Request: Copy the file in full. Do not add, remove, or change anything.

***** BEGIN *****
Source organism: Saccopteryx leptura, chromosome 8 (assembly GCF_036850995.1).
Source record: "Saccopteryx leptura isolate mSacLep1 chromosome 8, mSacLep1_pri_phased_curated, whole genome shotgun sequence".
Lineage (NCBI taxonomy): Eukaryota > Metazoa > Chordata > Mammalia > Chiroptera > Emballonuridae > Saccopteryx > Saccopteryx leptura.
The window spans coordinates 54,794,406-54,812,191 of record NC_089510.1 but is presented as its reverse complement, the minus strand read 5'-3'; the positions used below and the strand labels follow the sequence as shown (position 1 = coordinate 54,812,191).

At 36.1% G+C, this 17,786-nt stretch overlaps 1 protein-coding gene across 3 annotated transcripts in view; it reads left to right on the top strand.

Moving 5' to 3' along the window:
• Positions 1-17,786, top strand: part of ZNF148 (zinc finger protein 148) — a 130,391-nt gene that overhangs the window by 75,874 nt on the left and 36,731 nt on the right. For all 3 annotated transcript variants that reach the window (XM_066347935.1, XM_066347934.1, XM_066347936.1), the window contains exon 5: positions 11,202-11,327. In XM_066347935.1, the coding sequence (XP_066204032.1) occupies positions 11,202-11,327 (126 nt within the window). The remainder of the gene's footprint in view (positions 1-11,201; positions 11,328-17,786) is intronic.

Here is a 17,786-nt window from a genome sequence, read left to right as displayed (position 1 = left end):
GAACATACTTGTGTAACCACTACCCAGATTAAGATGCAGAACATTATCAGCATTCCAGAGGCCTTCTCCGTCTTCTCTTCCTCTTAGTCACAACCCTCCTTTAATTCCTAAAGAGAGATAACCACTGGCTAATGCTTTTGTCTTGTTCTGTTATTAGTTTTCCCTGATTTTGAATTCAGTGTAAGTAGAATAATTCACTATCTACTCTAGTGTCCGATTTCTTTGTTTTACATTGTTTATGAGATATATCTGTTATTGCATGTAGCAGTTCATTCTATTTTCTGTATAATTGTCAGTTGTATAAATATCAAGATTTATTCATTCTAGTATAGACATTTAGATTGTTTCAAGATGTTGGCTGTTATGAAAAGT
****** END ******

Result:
Source organism: Saccopteryx leptura, chromosome 8 (assembly GCF_036850995.1).
Source record: "Saccopteryx leptura isolate mSacLep1 chromosome 8, mSacLep1_pri_phased_curated, whole genome shotgun sequence".
Lineage (NCBI taxonomy): Eukaryota > Metazoa > Chordata > Mammalia > Chiroptera > Emballonuridae > Saccopteryx > Saccopteryx leptura.
The window spans coordinates 54,794,406-54,812,191 of record NC_089510.1 but is presented as its reverse complement, the minus strand read 5'-3'; the positions used below and the strand labels follow the sequence as shown (position 1 = coordinate 54,812,191).

At 36.1% G+C, this 17,786-nt stretch overlaps 1 protein-coding gene across 3 annotated transcripts in view; it reads left to right on the top strand.

Moving 5' to 3' along the window:
• Positions 1-17,786, top strand: part of ZNF148 (zinc finger protein 148) — a 130,391-nt gene that overhangs the window by 75,874 nt on the left and 36,731 nt on the right. For all 3 annotated transcript variants that reach the window (XM_066347935.1, XM_066347934.1, XM_066347936.1), the window contains exon 5: positions 11,202-11,327. In XM_066347935.1, the coding sequence (XP_066204032.1) occupies positions 11,202-11,327 (126 nt within the window). The remainder of the gene's footprint in view (positions 1-11,201; positions 11,328-17,786) is intronic.

Here is a 17,786-nt window from a genome sequence, read left to right as displayed (position 1 = left end):
GAACATACTTGTGTAACCACTACCCAGATTAAGATGCAGAACATTATCAGCATTCCAGAGGCCTTCTCCGTCTTCTCTTCCTCTTAGTCACAACCCTCCTTTAATTCCTAAAGAGAGATAACCACTGGCTAATGCTTTTGTCTTGTTCTGTTATTAGTTTTCCCTGATTTTGAATTCAGTGTAAGTAGAATAATTCACTATCTACTCTAGTGTCCGATTTCTTTGTTTTACATTGTTTATGAGATATATCTGTTATTGCATGTAGCAGTTCATTCTATTTTCTGTATAATTGTCAGTTGTATAAATATCAAGATTTATTCATTCTAGTATAGACATTTAGATTGTTTCAAGATGTTGGCTGTTATGAAAAGT